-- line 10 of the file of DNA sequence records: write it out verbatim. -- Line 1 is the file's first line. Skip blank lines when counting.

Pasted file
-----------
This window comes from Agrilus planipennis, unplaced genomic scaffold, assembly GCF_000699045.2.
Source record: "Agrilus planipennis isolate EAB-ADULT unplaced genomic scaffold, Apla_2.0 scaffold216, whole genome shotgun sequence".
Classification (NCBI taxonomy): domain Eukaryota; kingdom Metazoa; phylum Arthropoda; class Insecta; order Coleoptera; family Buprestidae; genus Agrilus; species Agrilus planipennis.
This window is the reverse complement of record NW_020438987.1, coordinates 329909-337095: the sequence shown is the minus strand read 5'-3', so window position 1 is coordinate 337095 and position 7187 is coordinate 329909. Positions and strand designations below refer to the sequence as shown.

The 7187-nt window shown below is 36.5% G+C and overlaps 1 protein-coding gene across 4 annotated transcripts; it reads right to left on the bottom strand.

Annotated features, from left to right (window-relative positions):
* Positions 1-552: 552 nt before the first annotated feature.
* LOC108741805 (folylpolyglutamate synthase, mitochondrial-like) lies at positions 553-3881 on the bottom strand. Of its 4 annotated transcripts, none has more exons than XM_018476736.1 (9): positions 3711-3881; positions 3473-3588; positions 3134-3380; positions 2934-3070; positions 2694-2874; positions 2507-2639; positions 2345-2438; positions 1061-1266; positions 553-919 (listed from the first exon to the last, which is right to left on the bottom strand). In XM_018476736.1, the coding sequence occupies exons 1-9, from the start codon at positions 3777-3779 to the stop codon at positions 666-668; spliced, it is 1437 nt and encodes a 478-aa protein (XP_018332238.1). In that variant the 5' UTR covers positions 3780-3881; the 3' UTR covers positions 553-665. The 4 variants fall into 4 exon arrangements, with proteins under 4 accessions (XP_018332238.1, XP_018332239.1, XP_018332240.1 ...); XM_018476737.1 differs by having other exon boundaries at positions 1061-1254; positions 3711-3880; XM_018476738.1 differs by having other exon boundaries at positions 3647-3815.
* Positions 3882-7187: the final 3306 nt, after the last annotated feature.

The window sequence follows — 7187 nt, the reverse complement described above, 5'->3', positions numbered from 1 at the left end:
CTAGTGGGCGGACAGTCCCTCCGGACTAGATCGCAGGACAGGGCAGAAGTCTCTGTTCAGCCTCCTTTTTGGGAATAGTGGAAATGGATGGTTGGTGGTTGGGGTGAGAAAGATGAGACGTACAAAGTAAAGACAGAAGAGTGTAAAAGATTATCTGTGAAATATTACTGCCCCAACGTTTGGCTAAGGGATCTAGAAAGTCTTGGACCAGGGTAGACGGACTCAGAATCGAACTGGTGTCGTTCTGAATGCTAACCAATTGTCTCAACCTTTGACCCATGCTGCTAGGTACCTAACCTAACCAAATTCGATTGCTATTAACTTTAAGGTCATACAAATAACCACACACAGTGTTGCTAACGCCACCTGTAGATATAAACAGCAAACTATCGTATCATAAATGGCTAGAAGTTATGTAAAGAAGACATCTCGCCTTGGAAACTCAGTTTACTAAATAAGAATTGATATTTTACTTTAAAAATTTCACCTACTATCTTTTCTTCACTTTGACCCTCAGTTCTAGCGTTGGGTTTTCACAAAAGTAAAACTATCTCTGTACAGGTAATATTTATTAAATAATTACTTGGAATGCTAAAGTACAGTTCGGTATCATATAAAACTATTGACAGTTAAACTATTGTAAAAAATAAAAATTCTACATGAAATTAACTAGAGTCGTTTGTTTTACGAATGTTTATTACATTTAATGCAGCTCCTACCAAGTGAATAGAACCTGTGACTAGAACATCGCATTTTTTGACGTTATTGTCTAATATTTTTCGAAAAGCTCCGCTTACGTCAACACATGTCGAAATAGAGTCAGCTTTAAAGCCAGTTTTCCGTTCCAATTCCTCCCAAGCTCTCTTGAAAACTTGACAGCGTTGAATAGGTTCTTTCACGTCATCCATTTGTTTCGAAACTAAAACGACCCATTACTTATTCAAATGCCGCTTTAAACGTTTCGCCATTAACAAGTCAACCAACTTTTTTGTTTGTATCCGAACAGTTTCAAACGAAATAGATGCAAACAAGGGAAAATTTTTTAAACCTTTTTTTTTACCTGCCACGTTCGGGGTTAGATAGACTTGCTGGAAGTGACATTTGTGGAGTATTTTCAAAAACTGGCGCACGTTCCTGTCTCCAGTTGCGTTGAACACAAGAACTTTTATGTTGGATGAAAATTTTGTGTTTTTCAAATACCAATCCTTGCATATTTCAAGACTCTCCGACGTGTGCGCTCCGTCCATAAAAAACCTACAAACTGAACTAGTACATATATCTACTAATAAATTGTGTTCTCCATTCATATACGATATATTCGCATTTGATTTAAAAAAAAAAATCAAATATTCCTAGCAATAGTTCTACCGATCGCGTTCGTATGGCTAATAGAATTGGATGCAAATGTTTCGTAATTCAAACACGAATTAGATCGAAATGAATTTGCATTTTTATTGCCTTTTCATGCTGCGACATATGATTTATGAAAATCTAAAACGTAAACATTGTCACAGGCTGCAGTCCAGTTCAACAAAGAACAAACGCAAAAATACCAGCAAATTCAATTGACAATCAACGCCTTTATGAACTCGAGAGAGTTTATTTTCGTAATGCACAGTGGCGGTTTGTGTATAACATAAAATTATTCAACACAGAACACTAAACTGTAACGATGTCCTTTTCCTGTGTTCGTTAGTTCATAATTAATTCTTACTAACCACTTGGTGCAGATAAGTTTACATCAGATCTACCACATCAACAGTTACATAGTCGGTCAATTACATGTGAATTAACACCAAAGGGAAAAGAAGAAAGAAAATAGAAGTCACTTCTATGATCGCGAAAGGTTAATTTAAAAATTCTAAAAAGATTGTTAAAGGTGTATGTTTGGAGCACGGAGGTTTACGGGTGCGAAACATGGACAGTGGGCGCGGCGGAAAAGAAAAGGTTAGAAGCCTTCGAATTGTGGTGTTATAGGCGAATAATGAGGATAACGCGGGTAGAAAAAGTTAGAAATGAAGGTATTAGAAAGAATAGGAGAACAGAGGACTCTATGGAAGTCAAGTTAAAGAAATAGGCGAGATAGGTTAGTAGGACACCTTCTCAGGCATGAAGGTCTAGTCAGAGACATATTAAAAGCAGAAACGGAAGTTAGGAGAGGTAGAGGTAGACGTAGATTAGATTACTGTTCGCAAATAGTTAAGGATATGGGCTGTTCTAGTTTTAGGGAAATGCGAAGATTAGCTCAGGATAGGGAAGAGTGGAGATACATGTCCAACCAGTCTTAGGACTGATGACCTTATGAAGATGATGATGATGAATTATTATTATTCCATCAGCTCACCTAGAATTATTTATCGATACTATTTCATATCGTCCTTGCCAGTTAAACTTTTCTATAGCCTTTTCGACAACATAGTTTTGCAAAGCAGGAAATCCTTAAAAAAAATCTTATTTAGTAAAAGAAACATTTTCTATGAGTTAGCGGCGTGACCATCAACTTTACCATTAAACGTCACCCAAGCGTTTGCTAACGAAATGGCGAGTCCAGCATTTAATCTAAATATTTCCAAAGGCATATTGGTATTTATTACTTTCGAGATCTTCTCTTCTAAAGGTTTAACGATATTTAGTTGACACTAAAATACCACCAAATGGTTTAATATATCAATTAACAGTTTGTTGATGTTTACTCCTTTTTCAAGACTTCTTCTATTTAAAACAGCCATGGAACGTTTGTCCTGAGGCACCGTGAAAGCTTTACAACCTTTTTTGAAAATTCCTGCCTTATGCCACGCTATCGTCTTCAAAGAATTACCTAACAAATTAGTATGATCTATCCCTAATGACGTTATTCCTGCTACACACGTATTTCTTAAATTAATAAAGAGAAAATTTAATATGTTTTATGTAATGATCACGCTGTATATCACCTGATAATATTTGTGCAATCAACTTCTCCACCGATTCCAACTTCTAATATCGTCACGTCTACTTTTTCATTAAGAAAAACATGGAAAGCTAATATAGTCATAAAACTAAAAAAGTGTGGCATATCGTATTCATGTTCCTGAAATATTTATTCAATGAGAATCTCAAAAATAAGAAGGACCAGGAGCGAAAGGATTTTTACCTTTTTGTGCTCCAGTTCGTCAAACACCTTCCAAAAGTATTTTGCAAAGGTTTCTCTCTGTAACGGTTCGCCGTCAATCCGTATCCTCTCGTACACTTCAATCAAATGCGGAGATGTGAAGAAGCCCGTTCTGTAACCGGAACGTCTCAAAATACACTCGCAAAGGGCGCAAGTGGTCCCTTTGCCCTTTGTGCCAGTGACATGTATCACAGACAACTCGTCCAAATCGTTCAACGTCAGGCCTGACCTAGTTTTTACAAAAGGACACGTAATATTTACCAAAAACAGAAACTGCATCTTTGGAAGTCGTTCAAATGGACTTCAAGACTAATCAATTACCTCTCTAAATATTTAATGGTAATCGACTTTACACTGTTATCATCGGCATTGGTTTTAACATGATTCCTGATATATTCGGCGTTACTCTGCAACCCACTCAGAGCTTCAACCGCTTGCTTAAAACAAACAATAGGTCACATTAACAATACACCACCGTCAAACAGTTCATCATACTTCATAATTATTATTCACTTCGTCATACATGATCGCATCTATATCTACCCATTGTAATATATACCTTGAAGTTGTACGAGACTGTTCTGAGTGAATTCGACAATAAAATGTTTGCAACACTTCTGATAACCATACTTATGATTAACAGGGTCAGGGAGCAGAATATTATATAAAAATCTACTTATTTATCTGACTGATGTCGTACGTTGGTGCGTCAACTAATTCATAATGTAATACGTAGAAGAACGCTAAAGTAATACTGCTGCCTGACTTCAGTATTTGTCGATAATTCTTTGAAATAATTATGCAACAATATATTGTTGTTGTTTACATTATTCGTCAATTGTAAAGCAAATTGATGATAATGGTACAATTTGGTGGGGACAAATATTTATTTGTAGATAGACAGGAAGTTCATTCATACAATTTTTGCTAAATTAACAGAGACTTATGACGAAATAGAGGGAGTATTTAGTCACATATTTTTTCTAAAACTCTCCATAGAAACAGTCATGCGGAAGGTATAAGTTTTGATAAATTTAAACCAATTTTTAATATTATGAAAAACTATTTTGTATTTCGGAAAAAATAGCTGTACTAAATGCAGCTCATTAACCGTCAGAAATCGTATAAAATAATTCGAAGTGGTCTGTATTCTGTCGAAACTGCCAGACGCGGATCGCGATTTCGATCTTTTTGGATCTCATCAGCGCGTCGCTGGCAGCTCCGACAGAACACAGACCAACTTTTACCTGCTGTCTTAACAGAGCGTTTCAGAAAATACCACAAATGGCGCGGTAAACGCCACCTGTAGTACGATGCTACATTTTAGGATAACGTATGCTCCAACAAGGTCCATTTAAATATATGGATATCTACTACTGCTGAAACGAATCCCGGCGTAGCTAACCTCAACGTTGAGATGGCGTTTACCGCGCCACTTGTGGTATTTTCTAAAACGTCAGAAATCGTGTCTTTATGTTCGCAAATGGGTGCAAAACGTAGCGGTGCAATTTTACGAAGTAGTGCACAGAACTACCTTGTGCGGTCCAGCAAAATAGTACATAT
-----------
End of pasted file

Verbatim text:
The window sequence follows — 7187 nt, the reverse complement described above, 5'->3', positions numbered from 1 at the left end: